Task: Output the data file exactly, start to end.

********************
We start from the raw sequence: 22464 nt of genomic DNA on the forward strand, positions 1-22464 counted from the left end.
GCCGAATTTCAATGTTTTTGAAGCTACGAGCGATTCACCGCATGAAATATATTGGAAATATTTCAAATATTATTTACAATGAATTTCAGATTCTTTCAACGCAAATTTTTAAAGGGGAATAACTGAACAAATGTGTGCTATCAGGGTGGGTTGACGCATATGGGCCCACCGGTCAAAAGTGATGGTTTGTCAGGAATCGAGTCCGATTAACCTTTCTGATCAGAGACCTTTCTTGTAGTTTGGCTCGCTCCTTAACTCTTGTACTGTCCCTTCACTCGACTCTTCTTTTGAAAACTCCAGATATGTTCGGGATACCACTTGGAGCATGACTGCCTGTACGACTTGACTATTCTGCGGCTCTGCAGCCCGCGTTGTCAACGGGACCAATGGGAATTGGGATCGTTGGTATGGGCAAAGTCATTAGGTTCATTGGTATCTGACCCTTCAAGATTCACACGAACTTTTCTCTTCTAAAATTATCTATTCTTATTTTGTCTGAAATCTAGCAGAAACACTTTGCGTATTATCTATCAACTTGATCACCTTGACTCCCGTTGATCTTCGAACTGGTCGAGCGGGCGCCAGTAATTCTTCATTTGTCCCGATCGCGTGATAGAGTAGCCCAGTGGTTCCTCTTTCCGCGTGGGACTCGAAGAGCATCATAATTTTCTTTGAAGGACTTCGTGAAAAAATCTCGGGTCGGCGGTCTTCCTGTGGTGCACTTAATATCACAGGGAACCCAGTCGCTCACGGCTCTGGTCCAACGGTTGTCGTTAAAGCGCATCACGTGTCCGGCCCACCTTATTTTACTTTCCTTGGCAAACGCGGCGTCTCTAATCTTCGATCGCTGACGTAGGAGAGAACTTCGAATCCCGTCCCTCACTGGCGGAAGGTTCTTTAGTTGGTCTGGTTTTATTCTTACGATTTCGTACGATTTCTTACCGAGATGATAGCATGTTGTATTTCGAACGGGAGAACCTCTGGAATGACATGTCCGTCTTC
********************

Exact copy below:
We start from the raw sequence: 22464 nt of genomic DNA on the forward strand, positions 1-22464 counted from the left end.
GCCGAATTTCAATGTTTTTGAAGCTACGAGCGATTCACCGCATGAAATATATTGGAAATATTTCAAATATTATTTACAATGAATTTCAGATTCTTTCAACGCAAATTTTTAAAGGGGAATAACTGAACAAATGTGTGCTATCAGGGTGGGTTGACGCATATGGGCCCACCGGTCAAAAGTGATGGTTTGTCAGGAATCGAGTCCGATTAACCTTTCTGATCAGAGACCTTTCTTGTAGTTTGGCTCGCTCCTTAACTCTTGTACTGTCCCTTCACTCGACTCTTCTTTTGAAAACTCCAGATATGTTCGGGATACCACTTGGAGCATGACTGCCTGTACGACTTGACTATTCTGCGGCTCTGCAGCCCGCGTTGTCAACGGGACCAATGGGAATTGGGATCGTTGGTATGGGCAAAGTCATTAGGTTCATTGGTATCTGACCCTTCAAGATTCACACGAACTTTTCTCTTCTAAAATTATCTATTCTTATTTTGTCTGAAATCTAGCAGAAACACTTTGCGTATTATCTATCAACTTGATCACCTTGACTCCCGTTGATCTTCGAACTGGTCGAGCGGGCGCCAGTAATTCTTCATTTGTCCCGATCGCGTGATAGAGTAGCCCAGTGGTTCCTCTTTCCGCGTGGGACTCGAAGAGCATCATAATTTTCTTTGAAGGACTTCGTGAAAAAATCTCGGGTCGGCGGTCTTCCTGTGGTGCACTTAATATCACAGGGAACCCAGTCGCTCACGGCTCTGGTCCAACGGTTGTCGTTAAAGCGCATCACGTGTCCGGCCCACCTTATTTTACTTTCCTTGGCAAACGCGGCGTCTCTAATCTTCGATCGCTGACGTAGGAGAGAACTTCGAATCCCGTCCCTCACTGGCGGAAGGTTCTTTAGTTGGTCTGGTTTTATTCTTACGATTTCGTACGATTTCTTACCGAGATGATAGCATGTTGTATTTCGAACGGGAGAACCTCTGGAATGACATGTCCGTCTTC